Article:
The Importance of the Student in Student-Athlete.

 

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The dark side of college athletics can be nasty. Photo By Kim W.

While the nation was entrenched in the Super Bowl two weeks ago, a small but very important anniversary in the sports universe went largely unnoticed. Feb. 7 marked the first anniversary of the death of Dean Smith, the legendary University of North Carolina basketball coach. A man revered for his commitment to integrity and the importance of academics in collegiate athletics, Smith and the powerhouse UNC program he built were shining examples that excellence on the basketball court could coincide with excellence in the classroom. Today, the university that Smith helped forge an impeccable identity with finds itself embedded in one of the largest academic scandals in NCAA history. As details continue to pour out, the university is tasked with maintaining its reputation as one of the most prestigious universities in the country and reassuring its audiences that academics do not take a backseat to athletics.

 

The scandal revolves around the African-American Studies department at UNC and scam classes that have become known as “paper classes.” These classes never met and simply required a single paper to pass. On the surface, the classes don’t sound entirely like shams– just somewhat. But when you see what passes for an A grade and the demographics of them you see exactly what they were created for. They were simply meant to maintain NCAA eligibility requirements and move athletes right along.

PR wise, the scandal is an utter disaster for not just UNC, but also the NCAA ruling body. One of the chief concepts (that is highly debated) behind collegiate athletics is that the education scholarship athletes receive are proper compensation for their work at the school. But what happens when that education is diluted by grade mill classes? It just further amplifies the public perception that schools are using athletes as profit and exposure generators.

The University of North Carolina’s responses up to this point have been about as good a university charged with “lack of institutional control” can be. In 2013, the Chancellor of UNC, Holden Thorp, stepped down and in his place stepped Carol Folt who implemented 70 reform plans. The reforms were made to ensure the public that serious changes were being made in light of the scandal.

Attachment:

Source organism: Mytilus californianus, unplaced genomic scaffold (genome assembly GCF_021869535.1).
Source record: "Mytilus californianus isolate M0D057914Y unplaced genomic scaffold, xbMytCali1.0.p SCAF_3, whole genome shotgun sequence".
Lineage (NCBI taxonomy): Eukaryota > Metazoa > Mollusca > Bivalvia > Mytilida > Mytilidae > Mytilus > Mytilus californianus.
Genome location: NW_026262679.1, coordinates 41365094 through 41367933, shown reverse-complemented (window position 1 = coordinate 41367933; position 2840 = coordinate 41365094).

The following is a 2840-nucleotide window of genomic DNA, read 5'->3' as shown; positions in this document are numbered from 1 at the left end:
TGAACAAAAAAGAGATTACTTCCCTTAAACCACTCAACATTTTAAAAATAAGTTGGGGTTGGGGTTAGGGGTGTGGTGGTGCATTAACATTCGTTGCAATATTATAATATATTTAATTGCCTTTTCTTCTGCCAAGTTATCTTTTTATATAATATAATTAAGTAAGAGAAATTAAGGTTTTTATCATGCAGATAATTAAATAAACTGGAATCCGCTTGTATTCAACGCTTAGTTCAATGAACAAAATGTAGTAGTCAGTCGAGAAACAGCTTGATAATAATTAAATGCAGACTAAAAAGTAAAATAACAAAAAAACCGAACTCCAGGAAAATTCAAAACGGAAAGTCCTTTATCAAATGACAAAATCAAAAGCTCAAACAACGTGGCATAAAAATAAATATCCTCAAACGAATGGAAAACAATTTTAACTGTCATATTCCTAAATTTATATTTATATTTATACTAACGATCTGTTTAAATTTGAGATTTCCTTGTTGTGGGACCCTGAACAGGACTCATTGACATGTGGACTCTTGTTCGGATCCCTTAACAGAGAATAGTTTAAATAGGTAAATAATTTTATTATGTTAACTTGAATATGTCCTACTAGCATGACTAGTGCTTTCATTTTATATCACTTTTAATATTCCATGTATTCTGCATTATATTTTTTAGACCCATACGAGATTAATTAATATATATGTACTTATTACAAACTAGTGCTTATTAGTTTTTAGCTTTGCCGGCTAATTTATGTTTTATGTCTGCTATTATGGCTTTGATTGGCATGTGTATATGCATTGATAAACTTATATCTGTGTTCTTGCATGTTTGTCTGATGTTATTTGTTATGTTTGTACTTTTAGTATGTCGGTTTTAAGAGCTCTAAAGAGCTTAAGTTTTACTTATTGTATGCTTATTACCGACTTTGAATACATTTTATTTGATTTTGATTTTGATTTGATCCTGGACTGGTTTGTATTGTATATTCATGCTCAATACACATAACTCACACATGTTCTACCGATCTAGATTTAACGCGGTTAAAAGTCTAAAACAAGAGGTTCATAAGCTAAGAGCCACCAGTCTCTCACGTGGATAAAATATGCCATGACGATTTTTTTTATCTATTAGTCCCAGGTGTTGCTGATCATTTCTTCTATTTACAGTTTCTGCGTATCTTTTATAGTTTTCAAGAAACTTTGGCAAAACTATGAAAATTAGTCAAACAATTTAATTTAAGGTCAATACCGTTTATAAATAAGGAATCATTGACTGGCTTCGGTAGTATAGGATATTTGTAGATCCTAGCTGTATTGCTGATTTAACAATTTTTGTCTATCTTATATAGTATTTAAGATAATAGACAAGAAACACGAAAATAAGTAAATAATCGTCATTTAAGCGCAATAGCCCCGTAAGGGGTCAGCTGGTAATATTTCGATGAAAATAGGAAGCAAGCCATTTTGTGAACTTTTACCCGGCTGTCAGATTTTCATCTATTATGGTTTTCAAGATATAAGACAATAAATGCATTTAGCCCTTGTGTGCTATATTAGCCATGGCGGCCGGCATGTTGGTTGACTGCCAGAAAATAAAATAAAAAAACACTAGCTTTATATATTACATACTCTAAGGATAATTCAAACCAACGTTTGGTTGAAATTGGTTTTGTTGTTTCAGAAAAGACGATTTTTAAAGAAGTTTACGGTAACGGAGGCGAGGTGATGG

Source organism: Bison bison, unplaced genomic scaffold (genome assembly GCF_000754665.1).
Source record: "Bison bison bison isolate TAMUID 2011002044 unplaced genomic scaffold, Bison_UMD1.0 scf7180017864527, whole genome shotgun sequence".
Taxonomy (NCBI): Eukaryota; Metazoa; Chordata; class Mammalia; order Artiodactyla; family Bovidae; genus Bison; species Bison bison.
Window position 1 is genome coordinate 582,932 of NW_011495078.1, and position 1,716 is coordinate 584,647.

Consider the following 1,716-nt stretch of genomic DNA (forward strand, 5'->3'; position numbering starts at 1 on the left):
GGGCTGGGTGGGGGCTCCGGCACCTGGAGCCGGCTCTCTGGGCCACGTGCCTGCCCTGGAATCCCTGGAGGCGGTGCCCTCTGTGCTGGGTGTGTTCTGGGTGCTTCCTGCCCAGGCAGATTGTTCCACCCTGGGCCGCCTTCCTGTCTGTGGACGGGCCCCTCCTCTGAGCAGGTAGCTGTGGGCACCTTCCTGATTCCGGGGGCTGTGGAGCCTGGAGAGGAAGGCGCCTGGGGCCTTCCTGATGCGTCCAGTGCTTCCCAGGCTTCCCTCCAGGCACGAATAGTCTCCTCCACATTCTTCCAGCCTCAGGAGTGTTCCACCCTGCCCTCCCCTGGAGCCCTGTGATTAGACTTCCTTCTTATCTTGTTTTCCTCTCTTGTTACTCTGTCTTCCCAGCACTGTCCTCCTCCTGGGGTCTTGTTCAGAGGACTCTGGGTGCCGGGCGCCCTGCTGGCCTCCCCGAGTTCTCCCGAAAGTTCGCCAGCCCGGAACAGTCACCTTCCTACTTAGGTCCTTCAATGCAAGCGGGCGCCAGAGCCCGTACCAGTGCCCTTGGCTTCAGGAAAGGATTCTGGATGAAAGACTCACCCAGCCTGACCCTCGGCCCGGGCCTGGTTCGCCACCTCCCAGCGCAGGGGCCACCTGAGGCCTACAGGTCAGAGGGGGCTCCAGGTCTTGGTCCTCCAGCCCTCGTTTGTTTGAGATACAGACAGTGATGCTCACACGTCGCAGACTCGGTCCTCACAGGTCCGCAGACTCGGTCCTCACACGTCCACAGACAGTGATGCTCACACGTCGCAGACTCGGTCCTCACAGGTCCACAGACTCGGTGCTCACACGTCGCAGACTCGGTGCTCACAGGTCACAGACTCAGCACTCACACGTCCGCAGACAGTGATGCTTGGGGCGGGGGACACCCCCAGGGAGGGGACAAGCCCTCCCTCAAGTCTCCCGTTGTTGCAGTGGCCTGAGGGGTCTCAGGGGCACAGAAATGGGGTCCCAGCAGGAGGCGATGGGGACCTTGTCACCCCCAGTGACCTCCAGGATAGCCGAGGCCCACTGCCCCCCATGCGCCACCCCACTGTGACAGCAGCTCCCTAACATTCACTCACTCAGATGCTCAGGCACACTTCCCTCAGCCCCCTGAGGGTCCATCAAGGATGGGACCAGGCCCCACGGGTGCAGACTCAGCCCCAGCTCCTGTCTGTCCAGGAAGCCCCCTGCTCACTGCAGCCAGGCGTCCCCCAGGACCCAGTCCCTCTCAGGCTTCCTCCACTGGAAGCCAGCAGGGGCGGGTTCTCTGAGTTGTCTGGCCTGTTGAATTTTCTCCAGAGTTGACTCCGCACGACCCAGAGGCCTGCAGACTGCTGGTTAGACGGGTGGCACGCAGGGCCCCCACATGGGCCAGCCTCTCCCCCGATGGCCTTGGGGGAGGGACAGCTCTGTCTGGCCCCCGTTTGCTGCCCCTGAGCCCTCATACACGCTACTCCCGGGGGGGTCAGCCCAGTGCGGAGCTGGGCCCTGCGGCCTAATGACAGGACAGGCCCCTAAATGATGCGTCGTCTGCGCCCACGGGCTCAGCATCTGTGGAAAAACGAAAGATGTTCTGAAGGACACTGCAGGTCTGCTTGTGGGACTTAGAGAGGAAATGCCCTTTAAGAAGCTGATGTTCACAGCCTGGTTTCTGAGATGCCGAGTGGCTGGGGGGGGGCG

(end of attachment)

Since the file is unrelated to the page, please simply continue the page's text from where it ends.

One of the best ways the University of North Carolina has responded to the scandal was launching a portal on the school’s official website regarding the issue in 2014. The page lays everything out for you, from press releases to university progress reports. The Carolina Commitment page serves as a form of transparency and is used as a communication channel for the university to speak directly with audiences seeking information. Chancellor Folt releasing statements on the page about any updates is a great example of good crisis response work by the university. It shows from the head down that the school is making efforts in ridding the university of institutional dishonesty. The transparency is important because it shows that UNC is not shying away and hoping for the scandal to just disappear. Instead, UNC is taking action and showing you the reforming work the school has implemented and the progress it is making. That transparency shows is mutually beneficial for UNC and its publics because the feedback its audiences gives in response to the school’s strategies shows what is working and what needs changing.

I can’t imagine that if Dean Smith was still alive he would feel much pride toward UNC for the fact that it allowed this to even happen in the first place. However, I think he would have appreciated the work the school has put in righting its wrongs. In the meantime, at least its not SMU.

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